If you have debt, come up with a plan to pay it off. Make a list of all of your credit card balances, outstanding car and student loans, and other debts, along with the interest rates. Create an ambitious but realistic plan to pay them off, starting with the one with the highest interest rate. You might be able to refinance a loan to a lower interest rate or take advantage of a credit card balance transfer offer that can significantly lower your interest rate and give you time to pay off the bill without accumulating a lot of additional costs.
Save for the Future
If your employer offers a retirement plan, you should take advantage of it, especially if the employer provides a match. Thatâ€™s basically free money that the employer offers to help you plan for your future.
Saving Money Is Doable
If you have a limited income, you may feel like saving money is impossible, but it isnâ€™t. Trimming expenses, lowering interest rates, paying off debt and taking advantage of help offered by your employer can allow you to get on firmer financial ground.
Article courtesy of Institute for Luxury Home Marketing
The best way to improve your credit score is simple, but not always that easy: Reduce your debt.
Paying off your credit cards, or at least paying them down substantially, will not only increase your credit score, but having less debt will probably be more satisfying than a great credit score. And not using your credit cards anymore and paying off the balances is easier said than done.
But there are smaller, easier steps that can improve a credit score. Here are six:
Set payment reminders: Making credit payments on time is one of the best ways to improve your credit score. Set payment reminders on your phone or whatever calendar you use, and check if your bank offers online reminders through email or text messages.
Donâ€™t open new accounts: If you have a short credit history, then opening a lot of credit accounts too rapidly will lower your average account age and can drop your scores if you donâ€™t have a lot of other credit information.
Fix errors: Get a copy of your credit report and check it for errors. These can include accounts that are listed as open but closed, incorrect late payments and wrong personal information, such as your birthday. If you find any credit report errors, fix them online with the credit reporting agencies.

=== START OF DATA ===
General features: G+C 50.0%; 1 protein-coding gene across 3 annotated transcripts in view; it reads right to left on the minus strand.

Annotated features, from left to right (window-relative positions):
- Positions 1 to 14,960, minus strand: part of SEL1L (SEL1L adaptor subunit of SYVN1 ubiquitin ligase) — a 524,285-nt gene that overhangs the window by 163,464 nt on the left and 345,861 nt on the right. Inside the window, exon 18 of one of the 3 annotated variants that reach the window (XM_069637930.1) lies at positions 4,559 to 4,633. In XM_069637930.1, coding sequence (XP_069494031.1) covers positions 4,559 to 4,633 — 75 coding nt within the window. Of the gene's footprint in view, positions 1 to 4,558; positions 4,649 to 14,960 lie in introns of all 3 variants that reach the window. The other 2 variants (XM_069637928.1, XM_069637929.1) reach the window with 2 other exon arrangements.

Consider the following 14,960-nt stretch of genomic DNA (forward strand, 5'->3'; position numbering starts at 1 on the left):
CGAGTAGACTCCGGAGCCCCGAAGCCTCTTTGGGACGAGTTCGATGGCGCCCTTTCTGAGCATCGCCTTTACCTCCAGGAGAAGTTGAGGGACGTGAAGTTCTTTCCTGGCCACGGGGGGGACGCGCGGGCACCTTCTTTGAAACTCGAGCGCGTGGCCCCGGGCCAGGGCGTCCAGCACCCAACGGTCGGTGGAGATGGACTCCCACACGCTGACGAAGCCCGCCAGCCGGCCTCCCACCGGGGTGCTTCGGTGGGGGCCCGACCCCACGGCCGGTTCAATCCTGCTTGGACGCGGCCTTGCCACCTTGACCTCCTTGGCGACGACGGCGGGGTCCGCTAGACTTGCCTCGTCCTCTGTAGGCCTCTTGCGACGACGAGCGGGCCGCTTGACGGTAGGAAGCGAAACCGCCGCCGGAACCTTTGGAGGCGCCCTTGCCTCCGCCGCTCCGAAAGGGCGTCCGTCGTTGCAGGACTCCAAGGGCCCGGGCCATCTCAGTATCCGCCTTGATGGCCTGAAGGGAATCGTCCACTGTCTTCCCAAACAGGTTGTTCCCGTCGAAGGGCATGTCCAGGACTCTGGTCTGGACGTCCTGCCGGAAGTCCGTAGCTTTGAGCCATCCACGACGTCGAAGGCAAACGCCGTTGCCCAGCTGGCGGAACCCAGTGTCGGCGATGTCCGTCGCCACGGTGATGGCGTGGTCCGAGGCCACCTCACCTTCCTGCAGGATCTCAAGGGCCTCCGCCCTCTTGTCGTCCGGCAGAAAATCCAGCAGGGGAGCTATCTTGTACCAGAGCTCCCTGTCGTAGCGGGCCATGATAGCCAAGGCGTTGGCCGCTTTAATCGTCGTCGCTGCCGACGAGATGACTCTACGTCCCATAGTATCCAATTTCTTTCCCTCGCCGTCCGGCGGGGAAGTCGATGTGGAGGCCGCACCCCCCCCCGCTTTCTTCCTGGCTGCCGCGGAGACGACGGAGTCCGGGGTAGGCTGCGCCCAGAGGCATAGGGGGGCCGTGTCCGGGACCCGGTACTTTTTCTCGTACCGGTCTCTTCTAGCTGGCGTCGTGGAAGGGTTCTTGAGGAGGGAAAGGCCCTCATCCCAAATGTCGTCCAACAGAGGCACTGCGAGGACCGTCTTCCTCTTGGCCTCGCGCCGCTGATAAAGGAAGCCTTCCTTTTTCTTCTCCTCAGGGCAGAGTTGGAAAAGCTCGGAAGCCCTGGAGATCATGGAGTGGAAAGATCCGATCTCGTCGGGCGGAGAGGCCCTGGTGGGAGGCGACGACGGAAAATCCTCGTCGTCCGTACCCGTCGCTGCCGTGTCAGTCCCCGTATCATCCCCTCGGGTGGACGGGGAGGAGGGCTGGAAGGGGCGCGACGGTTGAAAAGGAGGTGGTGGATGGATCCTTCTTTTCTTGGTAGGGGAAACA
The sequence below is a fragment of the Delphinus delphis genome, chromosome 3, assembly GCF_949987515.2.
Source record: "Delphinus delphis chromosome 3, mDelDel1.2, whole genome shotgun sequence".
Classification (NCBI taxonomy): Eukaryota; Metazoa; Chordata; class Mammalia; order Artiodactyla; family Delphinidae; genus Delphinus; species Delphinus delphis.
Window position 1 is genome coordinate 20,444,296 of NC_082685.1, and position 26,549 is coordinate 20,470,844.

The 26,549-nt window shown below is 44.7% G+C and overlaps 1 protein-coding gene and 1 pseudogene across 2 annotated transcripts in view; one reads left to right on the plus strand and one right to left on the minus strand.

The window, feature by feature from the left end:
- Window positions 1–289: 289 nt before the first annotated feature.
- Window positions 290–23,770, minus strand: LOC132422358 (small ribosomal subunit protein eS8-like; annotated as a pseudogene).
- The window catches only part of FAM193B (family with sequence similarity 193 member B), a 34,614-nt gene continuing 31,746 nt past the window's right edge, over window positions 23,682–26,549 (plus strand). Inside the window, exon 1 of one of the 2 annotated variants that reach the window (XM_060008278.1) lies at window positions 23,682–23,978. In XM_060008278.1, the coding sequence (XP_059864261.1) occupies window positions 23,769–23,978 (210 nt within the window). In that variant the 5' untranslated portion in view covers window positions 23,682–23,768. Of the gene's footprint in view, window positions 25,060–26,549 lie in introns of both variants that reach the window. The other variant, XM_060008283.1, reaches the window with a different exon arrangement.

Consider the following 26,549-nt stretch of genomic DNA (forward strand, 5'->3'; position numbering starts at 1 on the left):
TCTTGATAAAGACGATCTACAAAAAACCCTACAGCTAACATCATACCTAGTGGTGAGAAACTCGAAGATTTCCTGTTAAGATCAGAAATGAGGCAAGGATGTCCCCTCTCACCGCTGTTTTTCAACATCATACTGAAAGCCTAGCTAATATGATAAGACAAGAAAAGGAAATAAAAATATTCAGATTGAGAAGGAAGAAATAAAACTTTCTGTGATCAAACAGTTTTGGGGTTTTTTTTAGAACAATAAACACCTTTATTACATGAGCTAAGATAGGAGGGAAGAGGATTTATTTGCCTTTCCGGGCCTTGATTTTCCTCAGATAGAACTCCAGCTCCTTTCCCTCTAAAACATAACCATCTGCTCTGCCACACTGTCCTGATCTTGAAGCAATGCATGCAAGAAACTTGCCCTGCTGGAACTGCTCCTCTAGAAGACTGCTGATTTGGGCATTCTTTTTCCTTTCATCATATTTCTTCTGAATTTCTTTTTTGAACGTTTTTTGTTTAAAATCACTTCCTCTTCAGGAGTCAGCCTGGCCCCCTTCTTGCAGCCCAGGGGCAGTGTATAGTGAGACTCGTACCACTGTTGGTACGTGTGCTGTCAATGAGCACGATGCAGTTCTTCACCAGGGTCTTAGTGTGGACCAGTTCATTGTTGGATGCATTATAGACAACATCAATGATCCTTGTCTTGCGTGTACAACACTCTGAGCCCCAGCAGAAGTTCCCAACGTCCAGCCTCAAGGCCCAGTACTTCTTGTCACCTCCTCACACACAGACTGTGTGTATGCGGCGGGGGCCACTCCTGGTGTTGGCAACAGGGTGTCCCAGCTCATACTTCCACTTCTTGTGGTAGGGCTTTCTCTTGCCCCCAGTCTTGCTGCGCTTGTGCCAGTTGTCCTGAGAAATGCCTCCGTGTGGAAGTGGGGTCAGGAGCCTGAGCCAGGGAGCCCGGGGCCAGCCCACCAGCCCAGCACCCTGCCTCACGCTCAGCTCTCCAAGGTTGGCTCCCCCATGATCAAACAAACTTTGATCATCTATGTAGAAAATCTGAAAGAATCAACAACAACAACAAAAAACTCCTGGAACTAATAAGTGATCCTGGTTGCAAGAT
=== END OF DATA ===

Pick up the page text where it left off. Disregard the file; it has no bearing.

Donâ€™t move debt around: How much you owe accounts for 30 percent of a FICO credit score, one of the most common types of credit score. It can be tempting to pay off one credit card with another, but that type of shell game can hurt a credit score. Instead, pay down the debt and have fewer open accounts.
Donâ€™t max out: Stay away from hitting the top of your credit limit on your credit cards so that your credit utilization level is low. Credit utilization is the amount of your credit card balance relative to your credit limit. The higher it is, the worse it can affect your credit score.
This may be easier said than done, but keeping balances to 30 percent or less of your credit limits will improve a credit score just as much as paying your credit bills on time will.
Pay your bills twice a month: This is easier than you think and can be done with the same amount of money you were going to pay for the full month anyway.
If youâ€™re paying down a credit card with $500 per month, for example, pay half of it just before the statement closing date and the second payment just before the due date. The first will reduce the balance that credit bureaus see and the second will ensure you wonâ€™t pay a late fee.
Article courtesy of Institute for Luxury Home Marketing
U.S. News analyzed 150 metro areas in the United States to find the best places to live based on quality of life and the job market in each metro area, as well as the value of living there and people’s desire to live there. Harrisburg, PA was voted #2 best places to retire!
Harrisburg is within easy driving distance of Amish country, Gettysburg National Military Park, and Hersheypark â€“ with its amusement park, concert series, and The Spa At The Hotel Hershey, famous for its chocolate treatments. Big-city weekend getaways are also there for the taking; New York City, Philadelphia, Baltimore, and Washington, D.C., are a few hours away by car.
When it comes to entertainment, the metro area’s small size means limited options for eating out and nightlife in general. But those who live here aren’t bored.
The great outdoors are easily accessible in Harrisburg â€“ Pennsylvania’s capital. Bikers and runners take in the scenery of the Susquehanna River on the trails of Riverfront Park, which also hosts many of the metro area’s annual festivals and events. Residents also enjoy hiking the famous Appalachian Trail or camping and mountain biking in the many nearby state parks and forests.
Music lovers can attend concerts at local arenas and experience live music at area coffeehouses and bookstores. Harrisburg also features many galleries and museums, such as the Susquehanna Art Museum, and local artist exhibits at the Art Association of Harrisburg. Theatre Harrisburg, Open Stage of Harrisburg, and the Harrisburg Area Community College’s Rose Lehrman Arts Center offers regular performances.
To enjoy the area’s history, locals head to the National Civil War Museum and The State Museum of Pennsylvania.
While Harrisburg isn’t necessarily regarded as affluent, it has a more affordable housing market and a lower cost of living than many of the East Coast’s larger metro areas.
Article Courtesy of US News